Peroxides are a group of compounds with the structure R-O-O-R. The O-O group in a peroxide is called the peroxide group or peroxo group. In contrast to oxide ions, the oxygen atoms in the peroxide ion have an oxidation state of -1.
The most common peroxide is hydrogen peroxide (H2O2), colloquially known simply as "peroxide". It is marketed as a solution in water at various concentrations. Since hydrogen peroxide is nearly colorless, so are these solutions. It is mainly used as an oxidant and bleaching agent. However, hydrogen peroxide is also biochemically produced in the human body, largely as a result of a range of oxidase enzymes. Concentrated solutions are potentially dangerous when in contact with organic compounds.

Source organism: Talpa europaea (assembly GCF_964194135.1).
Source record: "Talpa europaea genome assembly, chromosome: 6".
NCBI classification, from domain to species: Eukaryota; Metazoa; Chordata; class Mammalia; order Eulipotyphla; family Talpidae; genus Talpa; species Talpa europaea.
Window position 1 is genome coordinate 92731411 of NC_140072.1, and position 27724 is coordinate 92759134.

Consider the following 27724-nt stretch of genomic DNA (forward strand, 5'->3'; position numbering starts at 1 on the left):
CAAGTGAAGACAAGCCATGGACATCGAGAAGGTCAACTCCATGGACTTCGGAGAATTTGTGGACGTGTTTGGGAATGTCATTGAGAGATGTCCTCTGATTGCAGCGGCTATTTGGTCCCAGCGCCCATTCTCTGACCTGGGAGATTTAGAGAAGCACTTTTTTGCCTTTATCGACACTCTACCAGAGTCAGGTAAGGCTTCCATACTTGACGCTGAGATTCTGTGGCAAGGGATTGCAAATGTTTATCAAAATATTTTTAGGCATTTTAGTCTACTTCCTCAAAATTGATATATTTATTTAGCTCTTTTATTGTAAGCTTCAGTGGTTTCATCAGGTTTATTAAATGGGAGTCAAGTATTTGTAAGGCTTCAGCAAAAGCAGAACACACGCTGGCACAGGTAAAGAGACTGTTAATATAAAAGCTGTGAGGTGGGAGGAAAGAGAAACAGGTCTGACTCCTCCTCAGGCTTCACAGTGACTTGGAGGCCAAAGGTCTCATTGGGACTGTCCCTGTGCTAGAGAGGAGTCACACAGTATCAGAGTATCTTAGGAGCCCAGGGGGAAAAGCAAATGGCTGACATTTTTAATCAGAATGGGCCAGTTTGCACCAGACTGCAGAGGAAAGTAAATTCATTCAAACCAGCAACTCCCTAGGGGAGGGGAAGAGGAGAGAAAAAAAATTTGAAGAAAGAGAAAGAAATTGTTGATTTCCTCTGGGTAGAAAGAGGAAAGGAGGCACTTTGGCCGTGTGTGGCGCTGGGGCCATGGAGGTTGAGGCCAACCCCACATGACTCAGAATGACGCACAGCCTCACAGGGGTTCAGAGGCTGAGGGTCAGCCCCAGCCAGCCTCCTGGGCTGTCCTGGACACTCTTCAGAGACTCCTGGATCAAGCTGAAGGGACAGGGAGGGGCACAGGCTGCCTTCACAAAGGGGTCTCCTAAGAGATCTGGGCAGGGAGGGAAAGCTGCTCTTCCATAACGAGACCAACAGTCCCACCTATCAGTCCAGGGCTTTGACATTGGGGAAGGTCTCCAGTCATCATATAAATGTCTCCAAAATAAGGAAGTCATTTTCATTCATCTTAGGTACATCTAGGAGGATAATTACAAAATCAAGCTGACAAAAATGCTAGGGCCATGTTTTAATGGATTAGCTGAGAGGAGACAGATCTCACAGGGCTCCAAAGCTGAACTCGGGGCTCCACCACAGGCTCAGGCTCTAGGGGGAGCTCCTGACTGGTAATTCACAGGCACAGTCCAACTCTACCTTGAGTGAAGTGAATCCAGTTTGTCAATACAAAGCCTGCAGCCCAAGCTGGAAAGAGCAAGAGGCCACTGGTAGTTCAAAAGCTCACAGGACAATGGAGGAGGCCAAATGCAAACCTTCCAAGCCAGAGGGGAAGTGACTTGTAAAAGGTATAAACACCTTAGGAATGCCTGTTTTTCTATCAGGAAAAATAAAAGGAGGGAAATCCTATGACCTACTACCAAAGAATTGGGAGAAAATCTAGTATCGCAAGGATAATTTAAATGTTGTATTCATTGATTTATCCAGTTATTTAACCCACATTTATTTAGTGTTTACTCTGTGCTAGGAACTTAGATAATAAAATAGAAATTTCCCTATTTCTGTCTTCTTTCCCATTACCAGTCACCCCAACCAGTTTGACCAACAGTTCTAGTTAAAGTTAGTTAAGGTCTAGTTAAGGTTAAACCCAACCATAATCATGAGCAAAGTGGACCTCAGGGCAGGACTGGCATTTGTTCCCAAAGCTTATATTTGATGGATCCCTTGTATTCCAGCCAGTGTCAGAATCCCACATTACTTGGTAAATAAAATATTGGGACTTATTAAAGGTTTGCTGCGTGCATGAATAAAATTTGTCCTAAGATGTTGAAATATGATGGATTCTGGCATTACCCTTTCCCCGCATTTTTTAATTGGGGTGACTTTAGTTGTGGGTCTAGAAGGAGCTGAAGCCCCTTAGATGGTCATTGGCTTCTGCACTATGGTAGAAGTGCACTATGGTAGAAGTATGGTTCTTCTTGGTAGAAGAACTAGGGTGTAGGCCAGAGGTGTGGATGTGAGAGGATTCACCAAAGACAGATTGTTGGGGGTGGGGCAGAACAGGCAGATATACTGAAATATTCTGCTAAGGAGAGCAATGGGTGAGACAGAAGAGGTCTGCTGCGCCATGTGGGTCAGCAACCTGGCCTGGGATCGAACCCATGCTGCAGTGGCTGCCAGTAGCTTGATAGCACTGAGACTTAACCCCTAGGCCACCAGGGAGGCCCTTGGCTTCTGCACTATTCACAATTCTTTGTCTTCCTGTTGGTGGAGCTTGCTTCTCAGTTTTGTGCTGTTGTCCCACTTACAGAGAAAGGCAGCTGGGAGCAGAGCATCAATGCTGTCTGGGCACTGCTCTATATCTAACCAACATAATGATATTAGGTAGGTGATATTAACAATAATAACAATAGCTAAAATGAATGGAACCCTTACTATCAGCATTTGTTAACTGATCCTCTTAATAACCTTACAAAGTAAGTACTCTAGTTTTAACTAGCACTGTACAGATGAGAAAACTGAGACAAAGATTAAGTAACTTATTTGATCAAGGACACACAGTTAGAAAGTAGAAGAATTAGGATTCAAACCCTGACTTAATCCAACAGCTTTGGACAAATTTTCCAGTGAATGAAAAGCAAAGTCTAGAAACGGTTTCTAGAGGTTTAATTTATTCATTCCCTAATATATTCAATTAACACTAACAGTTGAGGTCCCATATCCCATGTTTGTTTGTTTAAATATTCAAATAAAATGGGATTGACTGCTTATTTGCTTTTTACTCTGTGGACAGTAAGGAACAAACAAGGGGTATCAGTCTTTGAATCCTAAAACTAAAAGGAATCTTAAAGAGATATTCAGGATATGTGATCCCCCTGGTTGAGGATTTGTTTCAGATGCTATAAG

Aside from hydrogen peroxide, some other major classes of peroxides are: